- Step 4. Use Data Recovery programs to recover Kristina ransomware virus encrypted files
- Removal guides in other languages
Automatic Kristina ransomware virus removal tools
How to recover Kristina ransomware virus encrypted files and remove the virus
Step 1. Restore system into last known good state using system restore
1. Reboot your computer to Safe Mode with Command Prompt:
for Windows 7 / Vista/ XP
- Start → Shutdown → Restart → OK.
- Press F8 key repeatedly until Advanced Boot Options window appears.
- Choose Safe Mode with Command Prompt.
for Windows 8 / 10
- Press Power at Windows login screen. Then press and hold Shift key and click Restart.
- Choose Troubleshoot → Advanced Options → Startup Settings and click Restart.
- When it loads, select Enable Safe Mode with Command Prompt from the list of Startup Settings.
2.Restore System files and settings.
- When Command Prompt mode loads, enter cd restore and press Enter.
- Then enter rstrui.exe and press Enter again.
- Click “Next” in the windows that appeared.
- Select one of the Restore Points that are available before Kristina ransomware virus has infiltrated to your system and then click “Next”.
- To start System restore click “Yes”.
Step 2. Complete removal of Kristina ransomware virus
After restoring your system, it is recommended to scan your computer with an anti-malware program, like Reimage and remove all malicious files related to Kristina ransomware virus. You can check other tools here.
Step 3. Restore Kristina ransomware virus affected files using Shadow Volume Copies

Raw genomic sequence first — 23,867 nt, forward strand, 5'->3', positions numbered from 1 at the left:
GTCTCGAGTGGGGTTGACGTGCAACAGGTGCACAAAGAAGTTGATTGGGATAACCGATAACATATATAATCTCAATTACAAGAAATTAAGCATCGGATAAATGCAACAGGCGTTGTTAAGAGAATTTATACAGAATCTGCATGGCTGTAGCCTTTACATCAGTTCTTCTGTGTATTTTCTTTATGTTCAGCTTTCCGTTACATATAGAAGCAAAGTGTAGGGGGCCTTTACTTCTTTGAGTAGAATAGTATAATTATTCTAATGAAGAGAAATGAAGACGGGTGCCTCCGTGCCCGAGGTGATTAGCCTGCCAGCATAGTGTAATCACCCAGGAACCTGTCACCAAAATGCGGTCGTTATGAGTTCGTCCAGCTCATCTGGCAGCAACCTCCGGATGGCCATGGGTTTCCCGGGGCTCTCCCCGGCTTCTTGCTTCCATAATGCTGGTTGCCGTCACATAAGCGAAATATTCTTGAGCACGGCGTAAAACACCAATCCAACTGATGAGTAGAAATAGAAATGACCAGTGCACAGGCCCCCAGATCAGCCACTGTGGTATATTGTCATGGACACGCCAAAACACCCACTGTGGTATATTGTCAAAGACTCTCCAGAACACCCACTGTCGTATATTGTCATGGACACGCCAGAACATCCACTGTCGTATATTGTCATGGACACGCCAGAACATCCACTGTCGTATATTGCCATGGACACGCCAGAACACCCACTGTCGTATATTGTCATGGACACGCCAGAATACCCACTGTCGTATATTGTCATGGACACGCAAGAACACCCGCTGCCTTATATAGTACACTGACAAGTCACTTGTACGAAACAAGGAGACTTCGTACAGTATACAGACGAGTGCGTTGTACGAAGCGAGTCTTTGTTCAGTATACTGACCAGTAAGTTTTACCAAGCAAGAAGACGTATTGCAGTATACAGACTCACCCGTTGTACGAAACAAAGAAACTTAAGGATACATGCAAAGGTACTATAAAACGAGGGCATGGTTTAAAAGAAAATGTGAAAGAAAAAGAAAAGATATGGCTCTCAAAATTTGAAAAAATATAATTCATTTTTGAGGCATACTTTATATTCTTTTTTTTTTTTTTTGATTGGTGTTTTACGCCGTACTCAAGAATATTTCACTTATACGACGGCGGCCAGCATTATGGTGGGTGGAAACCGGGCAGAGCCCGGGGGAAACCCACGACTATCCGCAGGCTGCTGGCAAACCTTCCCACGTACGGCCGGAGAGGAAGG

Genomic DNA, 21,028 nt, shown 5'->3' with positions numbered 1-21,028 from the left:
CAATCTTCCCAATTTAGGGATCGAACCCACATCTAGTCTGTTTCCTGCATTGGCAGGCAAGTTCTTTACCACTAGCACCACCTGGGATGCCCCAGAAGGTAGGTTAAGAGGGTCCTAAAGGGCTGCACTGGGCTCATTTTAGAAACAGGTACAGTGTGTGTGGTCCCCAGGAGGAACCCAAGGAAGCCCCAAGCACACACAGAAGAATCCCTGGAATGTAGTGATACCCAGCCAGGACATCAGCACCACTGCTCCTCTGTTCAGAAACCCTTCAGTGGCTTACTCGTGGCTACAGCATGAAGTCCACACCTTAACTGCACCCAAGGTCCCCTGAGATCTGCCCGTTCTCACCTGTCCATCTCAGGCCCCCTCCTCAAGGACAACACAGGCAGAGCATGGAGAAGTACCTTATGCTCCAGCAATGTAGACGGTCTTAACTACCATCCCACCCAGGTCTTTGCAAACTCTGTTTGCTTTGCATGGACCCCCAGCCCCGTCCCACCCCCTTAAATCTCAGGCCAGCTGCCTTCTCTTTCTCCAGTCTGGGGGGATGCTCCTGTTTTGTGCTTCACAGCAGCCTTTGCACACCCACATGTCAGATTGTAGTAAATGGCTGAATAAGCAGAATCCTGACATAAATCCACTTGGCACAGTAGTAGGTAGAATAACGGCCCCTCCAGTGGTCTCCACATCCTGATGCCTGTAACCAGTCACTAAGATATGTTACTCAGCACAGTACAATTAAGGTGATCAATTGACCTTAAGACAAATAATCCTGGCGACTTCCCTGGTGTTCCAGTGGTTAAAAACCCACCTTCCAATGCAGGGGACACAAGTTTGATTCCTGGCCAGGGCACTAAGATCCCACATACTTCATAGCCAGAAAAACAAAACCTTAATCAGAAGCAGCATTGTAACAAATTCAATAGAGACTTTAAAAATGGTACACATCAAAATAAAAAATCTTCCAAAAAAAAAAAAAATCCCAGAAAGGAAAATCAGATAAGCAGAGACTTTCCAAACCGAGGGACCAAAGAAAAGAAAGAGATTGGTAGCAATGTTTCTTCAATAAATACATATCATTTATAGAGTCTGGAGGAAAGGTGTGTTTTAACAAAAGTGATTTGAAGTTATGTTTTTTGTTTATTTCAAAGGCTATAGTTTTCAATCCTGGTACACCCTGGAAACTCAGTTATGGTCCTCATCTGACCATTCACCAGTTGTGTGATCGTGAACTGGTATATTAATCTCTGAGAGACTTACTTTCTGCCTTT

If you do not use System Restore option on your operating system, there is a chance to use shadow copy snapshots. They store copies of your files that point of time when the system restore snapshot was created. Usually Kristina ransomware virus tries to delete all possible Shadow Volume Copies, so this methods may not work on all computers. However, it may fail to do so.
Shadow Volume Copies are only available with Windows XP Service Pack 2, Windows Vista, Windows 7, and Windows 8. There are two ways to retrieve your files via Shadow Volume Copy. You can do it using native Windows Previous Versions or via Shadow Explorer.a) Native Windows Previous Versions
Right-click on an encrypted file and select Properties → Previous versions tab. Now you will see all available copies of that particular file and the time when it was stored in a Shadow Volume Copy. Choose the version of the file you want to retrieve and click Copy if you want to save it to some directory of your own, or Restore if you want to replace existing, encrypted file. If you want to see the content of file first, just click Open.
b) Shadow Explorer
It is a program that can be found online for free. You can download either a full or a portable version of Shadow Explorer. Open the program. On the left top corner select the drive where the file you are looking for is a stored. You will see all folders on that drive. To retrieve a whole folder, right-click on it and select “Export”. Then choose where you want it to be stored.
Step 4. Use Data Recovery programs to recover Kristina ransomware virus encrypted files
There are several data recovery programs that might recover encrypted files as well. This does not work in all cases but you can try this:
- We suggest using another PC and connect the infected hard drive as slave. It is still possible to do this on infected PC though.
- Download Data Recovery Pro (commercial)
- Install and scan for recently deleted files.
Note: In many cases it is impossible to restore data files affected by modern ransomware. Thus I recommend using decent cloud backup software as precaution. We recommend checking out Carbonite, BackBlaze, CrashPlan or Mozy Home.
Important Note: Although it is possible to manually remove Kristina ransomware virus, such activity can permanently damage your system if any mistakes are made in the process, as advanced spyware parasites are able to automatically repair themselves if not completely removed. Thus, manual spyware removal is recommended for experienced users only, such as IT specialists or highly qualified system administrators. For other users, we recommend using Reimage or other tools found on 2-viruses.com.